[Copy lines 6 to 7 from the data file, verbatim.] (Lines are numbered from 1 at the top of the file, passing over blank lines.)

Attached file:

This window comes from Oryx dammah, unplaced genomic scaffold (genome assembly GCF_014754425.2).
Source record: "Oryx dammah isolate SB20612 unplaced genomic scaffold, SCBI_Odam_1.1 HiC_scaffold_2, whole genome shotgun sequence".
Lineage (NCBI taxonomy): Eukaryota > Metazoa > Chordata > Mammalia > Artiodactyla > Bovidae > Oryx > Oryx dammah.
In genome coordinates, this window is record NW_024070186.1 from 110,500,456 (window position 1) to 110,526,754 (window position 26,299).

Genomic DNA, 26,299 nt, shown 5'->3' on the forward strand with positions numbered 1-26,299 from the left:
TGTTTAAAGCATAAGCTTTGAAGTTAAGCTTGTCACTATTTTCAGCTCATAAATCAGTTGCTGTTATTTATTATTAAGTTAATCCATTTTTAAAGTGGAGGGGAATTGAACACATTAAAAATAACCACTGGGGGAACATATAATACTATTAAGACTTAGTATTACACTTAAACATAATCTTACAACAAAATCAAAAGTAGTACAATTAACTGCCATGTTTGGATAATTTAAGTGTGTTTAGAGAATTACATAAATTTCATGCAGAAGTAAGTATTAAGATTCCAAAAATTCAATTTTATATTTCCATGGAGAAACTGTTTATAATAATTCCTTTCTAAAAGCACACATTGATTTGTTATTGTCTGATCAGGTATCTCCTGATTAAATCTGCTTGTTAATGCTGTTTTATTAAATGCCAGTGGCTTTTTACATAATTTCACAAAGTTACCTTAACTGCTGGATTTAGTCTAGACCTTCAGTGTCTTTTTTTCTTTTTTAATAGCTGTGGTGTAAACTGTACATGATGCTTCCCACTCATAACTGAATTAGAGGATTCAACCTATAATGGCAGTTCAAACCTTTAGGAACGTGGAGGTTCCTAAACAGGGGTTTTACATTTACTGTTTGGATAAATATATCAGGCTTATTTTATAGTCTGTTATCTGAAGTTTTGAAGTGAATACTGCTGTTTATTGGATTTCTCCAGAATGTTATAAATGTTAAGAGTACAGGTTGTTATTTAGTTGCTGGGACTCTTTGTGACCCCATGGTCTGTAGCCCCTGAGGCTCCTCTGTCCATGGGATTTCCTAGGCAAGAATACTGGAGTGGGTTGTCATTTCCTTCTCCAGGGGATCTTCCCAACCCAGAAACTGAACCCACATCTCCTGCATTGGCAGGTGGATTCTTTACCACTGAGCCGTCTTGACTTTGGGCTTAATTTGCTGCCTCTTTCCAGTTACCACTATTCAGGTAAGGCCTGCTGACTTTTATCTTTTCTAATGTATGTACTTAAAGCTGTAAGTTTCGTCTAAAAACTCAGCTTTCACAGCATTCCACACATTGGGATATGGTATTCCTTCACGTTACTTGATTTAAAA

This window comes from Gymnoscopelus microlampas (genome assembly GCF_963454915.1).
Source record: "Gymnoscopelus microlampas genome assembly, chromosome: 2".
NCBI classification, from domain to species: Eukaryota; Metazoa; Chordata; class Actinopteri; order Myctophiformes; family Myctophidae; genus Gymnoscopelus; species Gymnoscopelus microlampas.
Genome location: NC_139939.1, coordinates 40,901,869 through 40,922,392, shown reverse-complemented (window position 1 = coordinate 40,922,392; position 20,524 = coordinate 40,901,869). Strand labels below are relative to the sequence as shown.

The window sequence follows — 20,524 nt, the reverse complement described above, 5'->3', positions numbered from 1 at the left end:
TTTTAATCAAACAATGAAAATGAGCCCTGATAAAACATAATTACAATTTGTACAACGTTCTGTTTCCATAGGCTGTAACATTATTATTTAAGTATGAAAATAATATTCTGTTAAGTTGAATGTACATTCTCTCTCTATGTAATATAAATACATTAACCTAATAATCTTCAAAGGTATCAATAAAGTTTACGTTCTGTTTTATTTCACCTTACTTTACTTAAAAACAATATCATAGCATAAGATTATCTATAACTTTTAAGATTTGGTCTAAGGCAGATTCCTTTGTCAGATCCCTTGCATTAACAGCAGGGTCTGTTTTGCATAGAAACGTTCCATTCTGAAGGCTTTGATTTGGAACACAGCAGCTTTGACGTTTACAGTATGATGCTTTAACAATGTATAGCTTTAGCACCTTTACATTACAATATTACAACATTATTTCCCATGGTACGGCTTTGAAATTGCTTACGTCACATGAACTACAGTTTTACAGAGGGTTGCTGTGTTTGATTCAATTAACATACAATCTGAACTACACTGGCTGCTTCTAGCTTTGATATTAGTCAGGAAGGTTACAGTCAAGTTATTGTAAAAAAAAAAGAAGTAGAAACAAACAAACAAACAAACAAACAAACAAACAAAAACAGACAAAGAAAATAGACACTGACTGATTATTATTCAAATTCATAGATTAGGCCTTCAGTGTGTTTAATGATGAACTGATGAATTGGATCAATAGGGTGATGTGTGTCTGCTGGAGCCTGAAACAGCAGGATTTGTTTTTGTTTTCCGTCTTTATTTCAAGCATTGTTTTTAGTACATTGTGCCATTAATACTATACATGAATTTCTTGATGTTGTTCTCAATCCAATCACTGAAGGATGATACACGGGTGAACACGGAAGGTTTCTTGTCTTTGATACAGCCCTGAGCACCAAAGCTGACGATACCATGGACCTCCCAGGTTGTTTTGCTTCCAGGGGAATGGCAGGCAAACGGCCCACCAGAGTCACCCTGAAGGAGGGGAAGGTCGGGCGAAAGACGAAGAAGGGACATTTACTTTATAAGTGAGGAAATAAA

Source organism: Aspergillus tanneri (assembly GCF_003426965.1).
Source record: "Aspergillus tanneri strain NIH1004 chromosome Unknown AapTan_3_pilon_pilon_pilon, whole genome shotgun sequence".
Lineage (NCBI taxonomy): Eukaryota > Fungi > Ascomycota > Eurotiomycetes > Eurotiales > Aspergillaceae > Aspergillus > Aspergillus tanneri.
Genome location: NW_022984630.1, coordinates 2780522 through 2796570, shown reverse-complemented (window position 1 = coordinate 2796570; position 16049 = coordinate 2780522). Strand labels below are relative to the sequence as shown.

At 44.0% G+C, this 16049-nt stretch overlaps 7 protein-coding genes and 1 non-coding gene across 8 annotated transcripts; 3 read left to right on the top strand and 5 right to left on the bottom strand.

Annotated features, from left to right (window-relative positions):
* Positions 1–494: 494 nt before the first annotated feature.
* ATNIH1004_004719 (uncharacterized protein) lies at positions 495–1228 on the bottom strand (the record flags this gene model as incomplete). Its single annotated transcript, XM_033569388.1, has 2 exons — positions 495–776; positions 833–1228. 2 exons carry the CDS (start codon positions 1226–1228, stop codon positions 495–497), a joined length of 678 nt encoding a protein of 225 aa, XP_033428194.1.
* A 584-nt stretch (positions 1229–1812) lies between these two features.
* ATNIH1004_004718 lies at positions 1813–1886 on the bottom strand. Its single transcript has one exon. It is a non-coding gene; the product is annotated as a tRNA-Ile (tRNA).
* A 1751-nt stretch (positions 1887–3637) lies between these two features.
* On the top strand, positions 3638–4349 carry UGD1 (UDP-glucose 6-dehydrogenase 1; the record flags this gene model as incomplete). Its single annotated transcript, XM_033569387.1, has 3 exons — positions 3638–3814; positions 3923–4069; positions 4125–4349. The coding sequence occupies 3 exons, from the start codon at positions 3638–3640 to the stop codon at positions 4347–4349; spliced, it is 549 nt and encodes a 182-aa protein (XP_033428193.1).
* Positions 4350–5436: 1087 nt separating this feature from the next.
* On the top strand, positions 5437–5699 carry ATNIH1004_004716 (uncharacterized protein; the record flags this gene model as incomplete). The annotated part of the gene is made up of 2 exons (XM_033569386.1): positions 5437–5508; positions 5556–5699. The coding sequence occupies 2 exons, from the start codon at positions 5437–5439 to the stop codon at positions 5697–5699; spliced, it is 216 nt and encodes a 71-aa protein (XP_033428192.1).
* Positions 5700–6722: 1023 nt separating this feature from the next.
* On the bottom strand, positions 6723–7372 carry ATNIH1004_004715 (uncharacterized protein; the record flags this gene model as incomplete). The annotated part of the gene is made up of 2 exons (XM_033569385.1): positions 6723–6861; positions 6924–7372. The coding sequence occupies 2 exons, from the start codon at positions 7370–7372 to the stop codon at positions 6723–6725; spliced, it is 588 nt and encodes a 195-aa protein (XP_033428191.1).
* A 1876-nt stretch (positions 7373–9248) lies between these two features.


TGTTTAAAGCATAAGCTTTGAAGTTAAGCTTGTCACTATTTTCAGCTCATAAATCAGTTGCTGTTATTTATTATTAAGTTAATCCATTTTTAAAGTGGAGGGGAATTGAACACATTAAAAATAACCACTGGGGGAACATATAATACTATTAAGACTTAGTATTACACTTAAACATAATCTTACAACAAAATCAAAAGTAGTACAATTAACTGCCATGTTTGGATAATTTAAGTGTGTTTAGAGAATTACATAAATTTCATGCAGAAGTAAGTATTAAGATTCCAAAAATTCAATTTTATATTTCCATGGAGAAACTGTTTATAATAATTCCTTTCTAAAAGCACACATTGATTTGTTATTGTCTGATCAGGTATCTCCTGATTAAATCTGCTTGTTAATGCTGTTTTATTAAATGCCAGTGGCTTTTTACATAATTTCACAAAGTTACCTTAACTGCTGGATTTAGTCTAGACCTTCAGTGTCTTTTTTTCTTTTTTAATAGCTGTGGTGTAAACTGTACATGATGCTTCCCACTCATAACTGAATTAGAGGATTCAACCTATAATGGCAGTTCAAACCTTTAGGAACGTGGAGGTTCCTAAACAGGGGTTTTACATTTACTGTTTGGATAAATATATCAGGCTTATTTTATAGTCTGTTATCTGAAGTTTTGAAGTGAATACTGCTGTTTATTGGATTTCTCCAGAATGTTATAAATGTTAAGAGTACAGGTTGTTATTTAGTTGCTGGGACTCTTTGTGACCCCATGGTCTGTAGCCCCTGAGGCTCCTCTGTCCATGGGATTTCCTAGGCAAGAATACTGGAGTGGGTTGTCATTTCCTTCTCCAGGGGATCTTCCCAACCCAGAAACTGAACCCACATCTCCTGCATTGGCAGGTGGATTCTTTACCACTGAGCCGTCTTGACTTTGGGCTTAATTTGCTGCCTCTTTCCAGTTACCACTATTCAGGTAAGGCCTGCTGACTTTTATCTTTTCTAATGTATGTACTTAAAGCTGTAAGTTTCGTCTAAAAACTCAGCTTTCACAGCATTCCACACATTGGGATATGGTATTCCTTCACGTTACTTGATTTAAAA

This window comes from Gymnoscopelus microlampas (genome assembly GCF_963454915.1).